I remember a lot of grand plans and big announcements for Quake total conversions around that time; IRC was full of chatter about all the great things people were going to do with Quake. But Quake upped the ante on LD complexity and the manpower that was required, and the tools were only slowly coming online so that momentum took a while to build. The first inspirational creations that I remember were individual single-player levels (well, that and CTF), memorable TCs like Zerstörer came later.
Ultimately, I just had to put my head down and do the work. I was working on my levels every night between deathmatch sessions, with the #level_design and #ocrana (my Quake clan at the time) IRC channels running in the background. I don’t know if I was particularly social back then or part of “the community,” I was just doing my thing while chatting with like-minded folks.
SLAYERS CLUB: What was your main inspiration for this new episode Add-on?
MW: I think I just wanted to make a good single-player episode for Quake. A lot of the energy back then was going towards TCs – Total This and Total That, often never released; not many projects wanted to build on top of Quake itself.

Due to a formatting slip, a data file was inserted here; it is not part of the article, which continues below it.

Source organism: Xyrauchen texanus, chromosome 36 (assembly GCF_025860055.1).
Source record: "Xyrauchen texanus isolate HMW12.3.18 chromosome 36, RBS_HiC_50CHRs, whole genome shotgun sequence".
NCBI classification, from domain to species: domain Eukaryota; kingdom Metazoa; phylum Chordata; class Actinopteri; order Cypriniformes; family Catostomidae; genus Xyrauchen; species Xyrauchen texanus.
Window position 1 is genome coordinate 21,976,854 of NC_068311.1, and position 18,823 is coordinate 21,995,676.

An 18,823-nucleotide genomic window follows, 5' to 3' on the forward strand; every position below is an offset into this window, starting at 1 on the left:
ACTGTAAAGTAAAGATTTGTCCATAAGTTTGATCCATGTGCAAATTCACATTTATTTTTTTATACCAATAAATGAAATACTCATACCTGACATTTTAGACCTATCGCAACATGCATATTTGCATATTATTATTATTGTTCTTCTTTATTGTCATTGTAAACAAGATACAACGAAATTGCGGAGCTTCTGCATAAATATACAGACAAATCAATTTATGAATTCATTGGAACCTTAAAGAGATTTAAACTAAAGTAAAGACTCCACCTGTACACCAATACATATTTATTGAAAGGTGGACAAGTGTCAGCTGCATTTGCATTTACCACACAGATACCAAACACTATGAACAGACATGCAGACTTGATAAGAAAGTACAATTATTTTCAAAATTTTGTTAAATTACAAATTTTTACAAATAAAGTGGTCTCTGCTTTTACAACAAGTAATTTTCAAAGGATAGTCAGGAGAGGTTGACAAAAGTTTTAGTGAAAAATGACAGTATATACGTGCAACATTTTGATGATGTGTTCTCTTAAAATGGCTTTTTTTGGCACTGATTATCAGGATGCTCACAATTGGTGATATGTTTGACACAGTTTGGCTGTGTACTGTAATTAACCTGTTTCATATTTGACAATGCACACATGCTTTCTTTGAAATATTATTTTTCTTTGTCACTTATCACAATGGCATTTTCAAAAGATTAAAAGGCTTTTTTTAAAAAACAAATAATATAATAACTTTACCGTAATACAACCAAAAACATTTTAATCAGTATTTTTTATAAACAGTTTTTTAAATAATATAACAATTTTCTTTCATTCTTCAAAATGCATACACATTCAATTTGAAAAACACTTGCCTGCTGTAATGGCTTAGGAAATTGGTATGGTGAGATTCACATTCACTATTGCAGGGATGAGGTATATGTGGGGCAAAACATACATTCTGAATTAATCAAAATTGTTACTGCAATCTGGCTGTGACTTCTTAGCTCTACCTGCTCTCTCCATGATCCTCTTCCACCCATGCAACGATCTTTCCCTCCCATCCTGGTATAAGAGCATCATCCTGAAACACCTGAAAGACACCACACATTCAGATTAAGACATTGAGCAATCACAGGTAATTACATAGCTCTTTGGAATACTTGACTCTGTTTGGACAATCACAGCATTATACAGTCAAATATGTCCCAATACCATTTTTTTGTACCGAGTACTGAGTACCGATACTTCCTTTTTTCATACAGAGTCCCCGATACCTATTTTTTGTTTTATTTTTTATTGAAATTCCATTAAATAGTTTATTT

I’ve always been drawn to creating single-player content, and challenging myself to create levels that were as good as the official Quake levels was a big motivation. Once I realized that I might actually have a professional career in game development, I was also drawn to creating a great “calling card,” but that realization didn’t strike me until I was way into development already.
SLAYERS CLUB: What is your individual approach to level design?
MW: Back then, I was just making levels that I would have liked to play. The levels I wanted to play had a good mix of exploration, engaging combat and a sense of wonder. I was probing Quake a lot, I think, figuring out how to get good gameplay out of its mechanics, and I tried to ensure that every room and encounter existed for a reason. I don’t think there is any wasted or filler content in these levels.
Pacing was important to me, I spent effort on ramping up the monster and weapon progression well to keep players engaged. Upending a convention or two (i.e. giving away the Lightning Gun early, but being sparse on the ammo, or surfacing new ways to deal with zombies, as seen in BBelief2008) kept players interested, as well, I think.
Beyond Belief is some of my earliest work, so I was just feeling things out. Since then I’ve codified a bunch of my experience and philosophies into a series of GDC talks.